So where did the missing SDLP votes go? Or put another way, why did the total Nationalist vote drop from a high point of 345,000 in the 2001 Westminster election to 300,000 in 2005?

It is possible that the recent tightening up of the voting registration procedures is responsible and that the 40,000 or so missing Nationalist votes had all been personated in the past, most of them presumably stolen by the Sinn Fein and IRA machine. Possible but unlikely, for the results could only be explicable if the number of false votes removed from the rolls were matched almost exactly by desertions from the SDLP to Sinn Fein. That is too much of a coincidence to have happened. Not only that but it is possible, as Luby has always believed, that the extent of personation has been exaggerated. 45,000 votes amounts to 13 per cent of the total Nationalist vote in '01 and the machine required to mobilise that sort of effort would have to be truly awesome. Personation does happen but mostly it is done by small parties or in tight races. For parties of Sinn Fein's size it is far better to use election machines to get genuine voters to the polls.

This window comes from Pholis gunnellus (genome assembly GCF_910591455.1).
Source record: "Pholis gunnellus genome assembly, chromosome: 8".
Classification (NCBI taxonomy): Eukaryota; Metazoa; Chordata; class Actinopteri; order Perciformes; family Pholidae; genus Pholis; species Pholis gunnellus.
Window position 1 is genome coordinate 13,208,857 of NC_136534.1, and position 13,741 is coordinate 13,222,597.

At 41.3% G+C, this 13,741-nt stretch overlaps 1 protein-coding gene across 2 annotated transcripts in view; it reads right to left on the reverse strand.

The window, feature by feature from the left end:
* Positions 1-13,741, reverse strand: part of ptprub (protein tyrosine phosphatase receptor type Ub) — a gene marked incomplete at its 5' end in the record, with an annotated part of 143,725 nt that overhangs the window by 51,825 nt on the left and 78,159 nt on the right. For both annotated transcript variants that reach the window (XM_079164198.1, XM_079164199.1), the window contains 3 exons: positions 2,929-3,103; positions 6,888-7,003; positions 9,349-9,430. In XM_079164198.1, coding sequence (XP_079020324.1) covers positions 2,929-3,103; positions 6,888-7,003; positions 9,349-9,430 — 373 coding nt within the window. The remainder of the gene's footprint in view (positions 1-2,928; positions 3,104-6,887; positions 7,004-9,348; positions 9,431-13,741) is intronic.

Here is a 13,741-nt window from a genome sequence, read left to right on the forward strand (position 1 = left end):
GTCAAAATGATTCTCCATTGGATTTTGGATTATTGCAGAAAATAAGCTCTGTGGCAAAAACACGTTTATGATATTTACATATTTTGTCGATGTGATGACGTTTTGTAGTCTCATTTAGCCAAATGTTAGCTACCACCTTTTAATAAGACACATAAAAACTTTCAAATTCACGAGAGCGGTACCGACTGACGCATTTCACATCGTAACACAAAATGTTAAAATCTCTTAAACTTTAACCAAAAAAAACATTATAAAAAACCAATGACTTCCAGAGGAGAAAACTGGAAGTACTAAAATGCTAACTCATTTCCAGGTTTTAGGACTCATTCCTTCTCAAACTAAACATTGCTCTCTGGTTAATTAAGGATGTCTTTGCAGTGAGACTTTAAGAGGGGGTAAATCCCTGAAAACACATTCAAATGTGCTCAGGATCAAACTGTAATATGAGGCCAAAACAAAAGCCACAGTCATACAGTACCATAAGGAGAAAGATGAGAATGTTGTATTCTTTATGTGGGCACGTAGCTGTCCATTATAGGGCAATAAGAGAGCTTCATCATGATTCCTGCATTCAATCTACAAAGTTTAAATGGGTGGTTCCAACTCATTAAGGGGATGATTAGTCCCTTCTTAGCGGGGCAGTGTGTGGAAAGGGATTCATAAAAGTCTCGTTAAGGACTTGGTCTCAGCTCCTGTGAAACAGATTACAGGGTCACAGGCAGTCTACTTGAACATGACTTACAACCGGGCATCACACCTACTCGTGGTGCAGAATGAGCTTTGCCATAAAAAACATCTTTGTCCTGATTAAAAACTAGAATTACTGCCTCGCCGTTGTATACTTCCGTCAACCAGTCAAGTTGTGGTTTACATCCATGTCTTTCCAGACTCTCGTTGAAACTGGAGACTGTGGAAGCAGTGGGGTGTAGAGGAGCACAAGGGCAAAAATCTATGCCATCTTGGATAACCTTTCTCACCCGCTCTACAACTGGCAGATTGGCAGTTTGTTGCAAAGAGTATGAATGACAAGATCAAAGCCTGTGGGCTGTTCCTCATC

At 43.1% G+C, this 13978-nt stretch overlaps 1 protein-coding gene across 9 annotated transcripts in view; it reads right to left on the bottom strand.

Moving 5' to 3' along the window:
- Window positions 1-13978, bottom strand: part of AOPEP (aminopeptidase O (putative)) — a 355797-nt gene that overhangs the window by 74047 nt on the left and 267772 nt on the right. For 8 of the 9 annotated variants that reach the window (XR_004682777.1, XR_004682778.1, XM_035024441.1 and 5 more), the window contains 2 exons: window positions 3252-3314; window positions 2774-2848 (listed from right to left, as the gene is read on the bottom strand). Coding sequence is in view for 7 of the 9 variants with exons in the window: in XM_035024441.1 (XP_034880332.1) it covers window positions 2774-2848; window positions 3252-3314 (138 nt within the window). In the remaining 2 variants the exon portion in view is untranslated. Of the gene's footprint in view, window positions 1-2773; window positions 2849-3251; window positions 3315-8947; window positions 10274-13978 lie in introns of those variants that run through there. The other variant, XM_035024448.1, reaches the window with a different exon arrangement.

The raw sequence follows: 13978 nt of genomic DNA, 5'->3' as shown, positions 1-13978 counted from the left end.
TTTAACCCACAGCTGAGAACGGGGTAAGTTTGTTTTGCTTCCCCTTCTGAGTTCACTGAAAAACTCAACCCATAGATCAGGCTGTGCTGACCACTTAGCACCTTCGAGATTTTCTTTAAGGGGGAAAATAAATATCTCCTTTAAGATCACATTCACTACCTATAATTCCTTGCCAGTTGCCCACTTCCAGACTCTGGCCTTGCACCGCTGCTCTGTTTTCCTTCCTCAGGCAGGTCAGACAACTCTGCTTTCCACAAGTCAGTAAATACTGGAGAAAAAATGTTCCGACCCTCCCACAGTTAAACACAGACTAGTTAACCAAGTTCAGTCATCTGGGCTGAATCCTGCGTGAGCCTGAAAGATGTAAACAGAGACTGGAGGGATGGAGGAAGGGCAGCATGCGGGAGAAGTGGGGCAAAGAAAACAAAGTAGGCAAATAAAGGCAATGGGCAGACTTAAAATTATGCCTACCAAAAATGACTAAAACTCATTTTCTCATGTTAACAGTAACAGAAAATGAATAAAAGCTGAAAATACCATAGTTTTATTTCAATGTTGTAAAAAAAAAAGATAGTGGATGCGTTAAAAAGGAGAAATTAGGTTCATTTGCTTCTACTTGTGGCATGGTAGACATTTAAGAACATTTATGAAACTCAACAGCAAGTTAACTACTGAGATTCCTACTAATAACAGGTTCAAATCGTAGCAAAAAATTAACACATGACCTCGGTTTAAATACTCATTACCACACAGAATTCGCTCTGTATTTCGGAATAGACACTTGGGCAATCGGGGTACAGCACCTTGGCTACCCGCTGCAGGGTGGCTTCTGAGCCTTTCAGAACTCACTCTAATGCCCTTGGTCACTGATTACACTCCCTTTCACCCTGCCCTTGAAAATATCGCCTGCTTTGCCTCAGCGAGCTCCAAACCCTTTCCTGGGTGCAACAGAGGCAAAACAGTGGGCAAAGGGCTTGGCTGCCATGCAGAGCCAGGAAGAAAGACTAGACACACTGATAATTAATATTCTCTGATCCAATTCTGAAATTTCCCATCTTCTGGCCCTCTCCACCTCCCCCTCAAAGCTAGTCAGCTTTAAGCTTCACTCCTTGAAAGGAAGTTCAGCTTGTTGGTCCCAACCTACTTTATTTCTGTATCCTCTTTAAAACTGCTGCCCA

In such circumstances it might be wiser to avoid unprovable speculation and judge the results as they stand. Accordingly, it is now possible to say that the upper limit of Sinn Fein’s votes is in the region of 170,000 votes while the bottom limit to the SDLP’s decline is in the region of 120,000 votes. Some 50,000 votes separate them but the gap would be even narrower if those missing SDLP votes had turned out instead of turning off.

One can only speculate about why this SDLP vote deserted the party. It appears that only a small number switched over to Sinn Fein and that the bulk stayed at home presumably because they couldn’t bring themselves to vote for the Provos, or that the SDLP’s message was less than inspiring. Is it possible that Mark Durkan’s strategy of following stubbornly in Sinn Fein’s steps, refusing to put clear blue water between him and the Provos was responsible? Possibly but the search for the answer to that question is the key to the party’s revival and must be its urgent task in the months ahead. Nonetheless if fear of being swallowed up by Sinn Fein was the reason that Durkan refused to break with Sinn Fein on power-sharing with Unionists then this result frees him, at least in theory, from that yoke. Clearly he now has the room to move - if John Hume will allow him.